All three of those successful teams were able to invest heavily before the new financial rules take effect. Man City fans might do well to recognise that they, like Chelsea and Real Madrid, were able to spend vast sums of money in a way that their rivals couldn’t match at the time, and won’t be allowed to in the future.
Arsenal are simply one of a number of clubs doing whatever they can to remain as financially competitive as possible. And in an imperfect footballing world, no one should blame them for that.
This week has seen the credibility of UEFA’s Financial Fair Play again called into question, this time by Arsene Wenger.
When the regulations were originally announced, the intention of UEFA was that clubs would no longer be able to spend recklessly in pursuit of success, and that clubs’ maximum allowed expenditure would be based on the amount of football related revenue generated.
An instant flaw in the system was in its delayed introduction. Clubs were given two years before the rules were due to come into play, allowing astronomical spending sprees from the likes of Real Madrid and Manchester City in order to build squads of world-class players before any repercussions could be felt by the ruling.
Another challenge, one which is ongoing, has been to ensure that sponsorship deals are market value, and are not artificially inflated. Man City’s £400m stadium sponsorship deal raised that very issue, given the record-breaking nature of the deal coupled with the fact that the sponsors – Etihad – are a company owned by a relative of the club’s owner.
The deal, for a club yet to compete for a Premiership title or establish itself amongst Europe’s elite, was more than double the value of the existing world record for stadium sponsorship and has therefore attracted questions over whether the inflated cost is an attempt to help Man City balance its books following a colossal investment in players and wages.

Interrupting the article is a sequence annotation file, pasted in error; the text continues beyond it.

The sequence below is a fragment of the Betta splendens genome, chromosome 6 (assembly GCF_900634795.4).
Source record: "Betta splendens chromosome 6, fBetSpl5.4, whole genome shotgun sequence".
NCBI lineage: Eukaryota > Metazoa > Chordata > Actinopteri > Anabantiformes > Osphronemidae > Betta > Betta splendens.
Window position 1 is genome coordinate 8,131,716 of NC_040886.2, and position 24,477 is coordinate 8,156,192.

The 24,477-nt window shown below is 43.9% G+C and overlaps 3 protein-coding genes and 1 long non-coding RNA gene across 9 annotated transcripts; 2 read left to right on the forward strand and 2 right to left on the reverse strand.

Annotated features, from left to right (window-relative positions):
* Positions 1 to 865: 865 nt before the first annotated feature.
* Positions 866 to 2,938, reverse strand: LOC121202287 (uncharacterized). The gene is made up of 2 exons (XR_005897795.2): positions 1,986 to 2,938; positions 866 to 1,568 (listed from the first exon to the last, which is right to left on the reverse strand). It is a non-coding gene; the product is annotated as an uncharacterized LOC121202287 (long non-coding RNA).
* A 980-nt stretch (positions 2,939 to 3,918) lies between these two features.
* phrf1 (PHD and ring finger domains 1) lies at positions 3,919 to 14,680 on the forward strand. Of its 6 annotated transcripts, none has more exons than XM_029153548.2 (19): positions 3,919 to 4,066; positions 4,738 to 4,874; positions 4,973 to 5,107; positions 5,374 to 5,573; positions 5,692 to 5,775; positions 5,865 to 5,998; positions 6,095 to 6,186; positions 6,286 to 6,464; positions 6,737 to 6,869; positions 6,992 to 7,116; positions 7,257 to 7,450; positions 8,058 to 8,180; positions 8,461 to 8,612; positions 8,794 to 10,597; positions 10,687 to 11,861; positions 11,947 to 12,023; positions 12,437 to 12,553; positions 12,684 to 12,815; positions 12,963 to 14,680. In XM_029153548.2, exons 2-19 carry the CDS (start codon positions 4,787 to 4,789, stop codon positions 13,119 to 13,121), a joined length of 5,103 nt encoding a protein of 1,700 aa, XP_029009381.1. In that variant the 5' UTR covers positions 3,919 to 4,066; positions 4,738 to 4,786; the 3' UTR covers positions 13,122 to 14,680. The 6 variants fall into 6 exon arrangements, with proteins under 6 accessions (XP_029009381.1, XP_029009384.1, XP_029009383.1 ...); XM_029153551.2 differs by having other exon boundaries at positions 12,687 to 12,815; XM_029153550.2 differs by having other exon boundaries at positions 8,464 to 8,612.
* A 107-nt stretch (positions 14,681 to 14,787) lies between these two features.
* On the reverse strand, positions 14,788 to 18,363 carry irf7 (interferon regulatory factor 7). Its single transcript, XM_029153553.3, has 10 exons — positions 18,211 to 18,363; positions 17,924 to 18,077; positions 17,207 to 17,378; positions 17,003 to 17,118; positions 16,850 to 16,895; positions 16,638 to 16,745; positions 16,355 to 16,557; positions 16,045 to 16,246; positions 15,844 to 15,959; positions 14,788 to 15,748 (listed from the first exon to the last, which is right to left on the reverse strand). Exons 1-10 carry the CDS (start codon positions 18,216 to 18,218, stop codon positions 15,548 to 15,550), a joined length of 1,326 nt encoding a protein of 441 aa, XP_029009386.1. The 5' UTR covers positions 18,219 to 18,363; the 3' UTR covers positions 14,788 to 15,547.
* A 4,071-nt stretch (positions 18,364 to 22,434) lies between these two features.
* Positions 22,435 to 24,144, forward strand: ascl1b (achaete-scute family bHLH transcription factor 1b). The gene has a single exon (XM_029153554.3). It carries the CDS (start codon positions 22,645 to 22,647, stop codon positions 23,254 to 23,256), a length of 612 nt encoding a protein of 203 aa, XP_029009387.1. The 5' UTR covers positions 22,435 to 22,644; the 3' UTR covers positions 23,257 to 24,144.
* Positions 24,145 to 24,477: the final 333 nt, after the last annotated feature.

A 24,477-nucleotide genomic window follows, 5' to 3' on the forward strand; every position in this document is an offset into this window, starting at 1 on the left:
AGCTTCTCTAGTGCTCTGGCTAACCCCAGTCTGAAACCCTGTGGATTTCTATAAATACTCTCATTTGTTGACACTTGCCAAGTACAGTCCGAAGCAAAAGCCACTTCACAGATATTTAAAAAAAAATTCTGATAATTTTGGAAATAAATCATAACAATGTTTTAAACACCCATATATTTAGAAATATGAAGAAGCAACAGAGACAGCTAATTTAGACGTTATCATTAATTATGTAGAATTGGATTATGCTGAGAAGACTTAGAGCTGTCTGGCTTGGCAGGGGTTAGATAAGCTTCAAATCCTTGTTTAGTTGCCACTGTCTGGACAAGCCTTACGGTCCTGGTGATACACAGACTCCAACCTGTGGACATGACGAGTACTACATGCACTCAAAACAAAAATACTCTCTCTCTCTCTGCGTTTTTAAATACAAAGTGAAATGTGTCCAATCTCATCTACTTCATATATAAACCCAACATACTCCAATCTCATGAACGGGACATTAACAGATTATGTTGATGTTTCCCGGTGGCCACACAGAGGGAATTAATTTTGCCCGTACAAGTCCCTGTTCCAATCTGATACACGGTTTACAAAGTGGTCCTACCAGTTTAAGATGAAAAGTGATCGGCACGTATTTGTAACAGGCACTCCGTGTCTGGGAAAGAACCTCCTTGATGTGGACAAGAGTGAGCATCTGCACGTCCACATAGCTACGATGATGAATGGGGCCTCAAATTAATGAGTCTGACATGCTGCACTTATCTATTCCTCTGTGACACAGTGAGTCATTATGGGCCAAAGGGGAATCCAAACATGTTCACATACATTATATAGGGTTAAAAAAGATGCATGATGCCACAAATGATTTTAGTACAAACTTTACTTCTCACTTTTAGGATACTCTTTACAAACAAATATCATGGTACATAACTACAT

Man City’s announcement of almost £200million in losses over the last year has again led to the current Premiership leaders being put in the spotlight, as new concerns are raised over the authority of UEFA to impose sanctions where clubs fail to meet the Financial Fair Play criteria.
Arsene Wenger has suggested that it would be difficult for UEFA to ban clubs from entering the Champions League or Europa League competitions even if they had not managed to meet the financial regulations specified. The Arsenal manager suggested that attempting to enforce such punishments could lead to legal challenges either from clubs or from individual players.
Should his concerns prove to have any foundation, then the reputation of UEFA will surely suffer another blow.
Only by strongly enforcing the guidelines they published when announcing the FFP in 2009 can UEFA hope to retain any credibility in their attempts to create a fairer playing field for clubs competing in European competition.
And there can be no exceptions made.
Ian Ayre took a lot of criticism earlier in the week for suggestions that clubs should be free to negotiate their own foreign TV deal, a move which would help clubs with a larger overseas fanbase maximise their earnings from TV rights.